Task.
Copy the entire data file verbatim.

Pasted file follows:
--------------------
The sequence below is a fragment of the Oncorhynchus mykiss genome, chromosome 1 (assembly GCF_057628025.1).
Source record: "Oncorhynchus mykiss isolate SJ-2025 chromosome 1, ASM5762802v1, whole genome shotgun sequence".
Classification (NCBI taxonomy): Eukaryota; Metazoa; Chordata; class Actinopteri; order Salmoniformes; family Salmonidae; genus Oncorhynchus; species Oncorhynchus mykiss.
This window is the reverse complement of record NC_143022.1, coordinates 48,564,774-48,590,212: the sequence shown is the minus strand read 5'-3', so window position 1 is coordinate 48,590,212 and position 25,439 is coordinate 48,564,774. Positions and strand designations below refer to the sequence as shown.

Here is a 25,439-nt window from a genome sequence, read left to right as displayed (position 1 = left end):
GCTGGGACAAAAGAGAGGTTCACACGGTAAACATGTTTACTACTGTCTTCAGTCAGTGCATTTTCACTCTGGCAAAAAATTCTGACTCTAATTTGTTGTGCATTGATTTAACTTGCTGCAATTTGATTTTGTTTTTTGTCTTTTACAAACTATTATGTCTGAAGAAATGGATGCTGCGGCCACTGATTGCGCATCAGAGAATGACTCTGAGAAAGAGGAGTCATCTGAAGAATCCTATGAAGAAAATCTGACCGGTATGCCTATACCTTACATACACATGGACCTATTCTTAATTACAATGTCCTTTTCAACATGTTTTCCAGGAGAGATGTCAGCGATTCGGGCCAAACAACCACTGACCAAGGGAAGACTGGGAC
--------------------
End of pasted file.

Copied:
The sequence below is a fragment of the Oncorhynchus mykiss genome, chromosome 1 (assembly GCF_057628025.1).
Source record: "Oncorhynchus mykiss isolate SJ-2025 chromosome 1, ASM5762802v1, whole genome shotgun sequence".
Classification (NCBI taxonomy): Eukaryota; Metazoa; Chordata; class Actinopteri; order Salmoniformes; family Salmonidae; genus Oncorhynchus; species Oncorhynchus mykiss.
This window is the reverse complement of record NC_143022.1, coordinates 48,564,774-48,590,212: the sequence shown is the minus strand read 5'-3', so window position 1 is coordinate 48,590,212 and position 25,439 is coordinate 48,564,774. Positions and strand designations below refer to the sequence as shown.

Here is a 25,439-nt window from a genome sequence, read left to right as displayed (position 1 = left end):
GCTGGGACAAAAGAGAGGTTCACACGGTAAACATGTTTACTACTGTCTTCAGTCAGTGCATTTTCACTCTGGCAAAAAATTCTGACTCTAATTTGTTGTGCATTGATTTAACTTGCTGCAATTTGATTTTGTTTTTTGTCTTTTACAAACTATTATGTCTGAAGAAATGGATGCTGCGGCCACTGATTGCGCATCAGAGAATGACTCTGAGAAAGAGGAGTCATCTGAAGAATCCTATGAAGAAAATCTGACCGGTATGCCTATACCTTACATACACATGGACCTATTCTTAATTACAATGTCCTTTTCAACATGTTTTCCAGGAGAGATGTCAGCGATTCGGGCCAAACAACCACTGACCAAGGGAAGACTGGGAC